The recently appointed apostolic administrator of an Indian Syro-Malabar archdiocese is facing a priests’ boycott, in the latest twist of a decades-long liturgical dispute in an Eastern Catholic Church.
Archbishop Andrews Thazhath was declared “unfit” for the position by around 250 clergy of the Archeparchy of Ernakulam-Angamaly at a meeting on Oct. 18.
Pope Francis named Archbishop Thazhath as the archeparchy’s apostolic administrator on July 30, after accepting the resignation of Archbishop Antony Kariyil as archiepiscopal vicar of Ernakulam-Angamaly.
The Vatican pressed Archbishop Kariyil to step down after he dispensed clergy from adopting a new uniform mode of celebrating the Eucharistic liturgy of the Syro-Malabar Church, the second-largest of the 23 self-governing Eastern Catholic Churches.
According to local media, priests are demanding a permanent dispensation from the liturgical change, the restitution of financial losses caused by controversial land deals, and permission for Archbishop Kariyil to live in the archdiocese, located in southern India.
The clergy said that parishes would not make payments to the archdiocese or invite the apostolic administrator to events until their demands were met.
The priests also criticized the presence of law enforcement officers at Bishop’s House in Ernakulam, accusing Archbishop Thazhath of turning the archdiocese, which serves around half a million Catholics, into a “police raj.”
Syro-Malabar Catholics follow the ancient East Syriac Rite. Their Eucharistic liturgy is known as the Holy Qurbana (“offering” or “gift”). From the Church’s earliest days, Syro-Malabar priests celebrated the Eucharistic liturgy facing east (ad orientem), and with the congregation behind them.
But after Vatican II, the movement to celebrate the liturgy facing the people (versus populum) reached India, and in some places Syro-Malabar priests adopted the practice.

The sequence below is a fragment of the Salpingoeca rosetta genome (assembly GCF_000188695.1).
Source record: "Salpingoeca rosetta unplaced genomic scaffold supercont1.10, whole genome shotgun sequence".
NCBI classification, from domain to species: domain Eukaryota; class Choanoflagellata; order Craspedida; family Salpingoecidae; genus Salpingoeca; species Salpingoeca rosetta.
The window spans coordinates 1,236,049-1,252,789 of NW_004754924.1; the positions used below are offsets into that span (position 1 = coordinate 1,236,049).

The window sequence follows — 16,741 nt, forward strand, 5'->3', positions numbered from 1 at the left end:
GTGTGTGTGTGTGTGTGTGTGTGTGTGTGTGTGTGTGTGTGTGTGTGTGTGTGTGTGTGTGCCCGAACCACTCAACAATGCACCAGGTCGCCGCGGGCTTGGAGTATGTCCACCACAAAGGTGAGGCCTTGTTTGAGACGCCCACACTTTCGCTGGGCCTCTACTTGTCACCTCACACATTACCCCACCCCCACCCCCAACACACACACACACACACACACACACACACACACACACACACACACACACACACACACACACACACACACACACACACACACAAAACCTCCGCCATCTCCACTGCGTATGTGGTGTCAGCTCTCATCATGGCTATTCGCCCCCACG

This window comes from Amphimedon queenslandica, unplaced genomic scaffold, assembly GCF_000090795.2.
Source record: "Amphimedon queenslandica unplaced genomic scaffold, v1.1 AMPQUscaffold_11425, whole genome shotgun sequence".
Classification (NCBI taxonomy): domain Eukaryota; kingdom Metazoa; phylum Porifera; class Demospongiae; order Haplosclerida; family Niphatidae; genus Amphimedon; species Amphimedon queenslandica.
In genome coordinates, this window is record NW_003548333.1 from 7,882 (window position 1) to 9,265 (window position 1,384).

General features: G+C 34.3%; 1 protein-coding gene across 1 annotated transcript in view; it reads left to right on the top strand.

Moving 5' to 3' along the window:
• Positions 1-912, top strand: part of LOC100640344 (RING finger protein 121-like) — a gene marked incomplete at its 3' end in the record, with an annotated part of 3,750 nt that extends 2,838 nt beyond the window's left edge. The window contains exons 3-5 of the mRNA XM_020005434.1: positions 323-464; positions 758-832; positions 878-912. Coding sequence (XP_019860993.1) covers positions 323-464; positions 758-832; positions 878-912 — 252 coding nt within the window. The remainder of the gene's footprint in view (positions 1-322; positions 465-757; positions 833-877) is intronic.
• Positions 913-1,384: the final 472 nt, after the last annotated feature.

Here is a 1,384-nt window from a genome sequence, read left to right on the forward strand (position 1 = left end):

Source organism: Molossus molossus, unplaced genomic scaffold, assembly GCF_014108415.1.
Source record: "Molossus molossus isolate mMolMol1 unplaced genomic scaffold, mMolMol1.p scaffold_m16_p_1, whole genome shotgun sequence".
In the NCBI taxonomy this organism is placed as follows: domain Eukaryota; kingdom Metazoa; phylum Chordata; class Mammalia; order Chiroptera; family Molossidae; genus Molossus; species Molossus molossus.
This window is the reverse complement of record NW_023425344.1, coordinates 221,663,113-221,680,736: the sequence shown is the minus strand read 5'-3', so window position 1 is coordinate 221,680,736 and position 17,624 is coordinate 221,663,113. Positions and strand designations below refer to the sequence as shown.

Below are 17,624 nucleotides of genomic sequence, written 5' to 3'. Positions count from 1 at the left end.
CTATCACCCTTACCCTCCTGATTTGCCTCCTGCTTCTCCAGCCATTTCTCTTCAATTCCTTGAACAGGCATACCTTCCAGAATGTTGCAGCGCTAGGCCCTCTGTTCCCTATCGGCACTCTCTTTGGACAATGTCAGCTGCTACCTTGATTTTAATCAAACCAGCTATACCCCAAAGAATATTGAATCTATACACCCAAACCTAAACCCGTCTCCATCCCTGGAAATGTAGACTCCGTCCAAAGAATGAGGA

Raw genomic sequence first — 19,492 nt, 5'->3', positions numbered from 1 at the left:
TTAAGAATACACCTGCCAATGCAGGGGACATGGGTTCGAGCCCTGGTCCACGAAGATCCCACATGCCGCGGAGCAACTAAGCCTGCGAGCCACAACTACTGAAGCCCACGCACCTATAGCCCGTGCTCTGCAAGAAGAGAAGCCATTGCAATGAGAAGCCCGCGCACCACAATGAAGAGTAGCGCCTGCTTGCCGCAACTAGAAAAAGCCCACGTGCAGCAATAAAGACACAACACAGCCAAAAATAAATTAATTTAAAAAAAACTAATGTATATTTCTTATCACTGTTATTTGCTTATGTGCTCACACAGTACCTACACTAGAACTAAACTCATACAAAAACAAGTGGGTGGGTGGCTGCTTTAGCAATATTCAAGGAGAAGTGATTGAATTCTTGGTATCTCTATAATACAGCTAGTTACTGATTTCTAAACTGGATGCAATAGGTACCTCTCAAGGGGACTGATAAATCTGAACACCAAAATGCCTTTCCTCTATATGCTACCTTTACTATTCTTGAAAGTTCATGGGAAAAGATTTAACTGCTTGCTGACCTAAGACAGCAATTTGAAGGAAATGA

The uniform mode was introduced in 1999 as a compromise between those who favored the liturgy celebrated ad orientem and those who preferred it versus populum. Under the “50:50 formula,” priests face the congregation during the Liturgy of the Word but turn east for the Liturgy of the Eucharist.
Pope Francis has endorsed the formula and all other Syro-Malabar dioceses have adopted it, but the majority of clergy in Ernakulam-Angamaly archdiocese want to continue facing the people throughout the Eucharistic liturgy, a practice they have followed for the past 50 years.
Ernakulam-Angamaly archdiocese occupies a unique position in the Syro-Malabar world. When the Syro-Malabar Church was granted major archiepiscopal status in 1992, the archdiocese was recognized as the see of its major archbishop.
The archdiocese has been at the center of a complex, long-running controversy known as the “land deal scam,” relating to real estate transactions that lost the archdiocese a reputed $10 million and led to legal proceedings. The scandal sparked what became known as the “Ernakulam priests’ revolt,” in which clergy demanded the removal of the major archbishop, Cardinal George Alencherry.
The cardinal has always maintained his innocence and the Kerala state government said in July that it agreed with that assessment.
In June 2018, the Vatican appointed a temporary apostolic administrator who oversaw the archdiocese for a year. In August 2019, Pope Francis confirmed the appointment of Archbishop Kariyil as the archiepiscopal vicar, responsible for day-to-day administration until he was asked to resign earlier this year.
Protests against the uniform liturgy in the archdiocese have included hunger strikes and the burning of cardinals’ effigies, and have descended into street brawls.
The appointment of a new apostolic administrator in July has heightened tensions.
Archbishop Thazhath left a meeting of the presbyteral council in Ernakulam on Sept. 29 with a police escort.
On Sept. 30, he issued a circular letter asking parishes in Ernakulam-Angamaly archdiocese to implement a decision taken in 2021 by the Synod of Bishops of the Syro-Malabar Church to adopt the uniform liturgy throughout the Church.
On Oct. 1, lay people publicly burned his letter.
Archbishop Thazhath greeted Pope Francis after his general audience at the Vatican on Oct. 12. He released a video reflecting on his Vatican visit, in which he said the pope had told him that Ernakulam-Angamaly archdiocese should obey the synod’s decision.
UCA News reported that members of the laity launched a vigil on Oct. 16 aimed at preventing the archbishop from entering Bishop’s House. Archbishop Thazhath is the Archbishop of Trichur and resides outside Ernakulam-Angamaly archdiocese.
The news agency also reported that Archbishop Thazhat entered Bishops’ House with police assistance on the evening of Oct. 17. Local clergy rushed to the site and said they would not leave until the officers were asked to leave. The police ultimately withdrew.
UCA News said that 377 priests out of 460 in the archdiocese had signed a resolution cutting ties with the apostolic administrator. It added that all but 10 of the remaining clergy had signaled their support but were unable to sign the document in person.